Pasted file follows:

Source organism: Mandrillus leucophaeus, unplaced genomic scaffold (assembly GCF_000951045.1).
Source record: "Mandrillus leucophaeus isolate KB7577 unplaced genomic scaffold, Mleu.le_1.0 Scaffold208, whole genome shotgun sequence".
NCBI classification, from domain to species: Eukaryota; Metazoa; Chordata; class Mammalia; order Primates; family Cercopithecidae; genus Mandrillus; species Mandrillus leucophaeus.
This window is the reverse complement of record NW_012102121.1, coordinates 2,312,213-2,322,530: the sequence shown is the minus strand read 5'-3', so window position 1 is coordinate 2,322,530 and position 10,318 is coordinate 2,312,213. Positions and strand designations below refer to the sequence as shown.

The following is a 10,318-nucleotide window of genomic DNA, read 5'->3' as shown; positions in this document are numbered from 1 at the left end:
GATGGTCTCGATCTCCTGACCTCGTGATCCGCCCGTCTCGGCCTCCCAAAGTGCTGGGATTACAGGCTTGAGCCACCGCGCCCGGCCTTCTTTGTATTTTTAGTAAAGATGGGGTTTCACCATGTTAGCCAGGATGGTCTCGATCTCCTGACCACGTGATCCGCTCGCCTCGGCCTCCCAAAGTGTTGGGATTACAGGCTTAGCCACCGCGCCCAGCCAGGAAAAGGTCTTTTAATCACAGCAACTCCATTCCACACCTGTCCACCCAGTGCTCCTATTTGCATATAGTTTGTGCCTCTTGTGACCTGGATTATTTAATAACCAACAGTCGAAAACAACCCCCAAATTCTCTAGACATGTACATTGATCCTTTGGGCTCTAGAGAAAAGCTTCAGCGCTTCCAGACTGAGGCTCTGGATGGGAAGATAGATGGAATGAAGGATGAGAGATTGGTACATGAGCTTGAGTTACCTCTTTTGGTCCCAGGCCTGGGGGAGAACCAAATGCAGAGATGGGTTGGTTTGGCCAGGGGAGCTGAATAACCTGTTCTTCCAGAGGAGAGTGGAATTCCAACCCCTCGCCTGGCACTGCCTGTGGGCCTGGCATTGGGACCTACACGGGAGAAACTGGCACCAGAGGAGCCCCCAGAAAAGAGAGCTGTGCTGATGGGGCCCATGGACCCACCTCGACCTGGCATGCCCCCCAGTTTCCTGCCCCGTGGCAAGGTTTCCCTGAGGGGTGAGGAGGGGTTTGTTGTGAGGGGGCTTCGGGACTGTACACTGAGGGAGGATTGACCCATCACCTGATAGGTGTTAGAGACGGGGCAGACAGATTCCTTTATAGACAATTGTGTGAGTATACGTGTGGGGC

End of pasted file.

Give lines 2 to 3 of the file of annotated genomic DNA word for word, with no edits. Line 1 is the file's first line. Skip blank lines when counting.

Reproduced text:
Source record: "Mandrillus leucophaeus isolate KB7577 unplaced genomic scaffold, Mleu.le_1.0 Scaffold208, whole genome shotgun sequence".
NCBI classification, from domain to species: Eukaryota; Metazoa; Chordata; class Mammalia; order Primates; family Cercopithecidae; genus Mandrillus; species Mandrillus leucophaeus.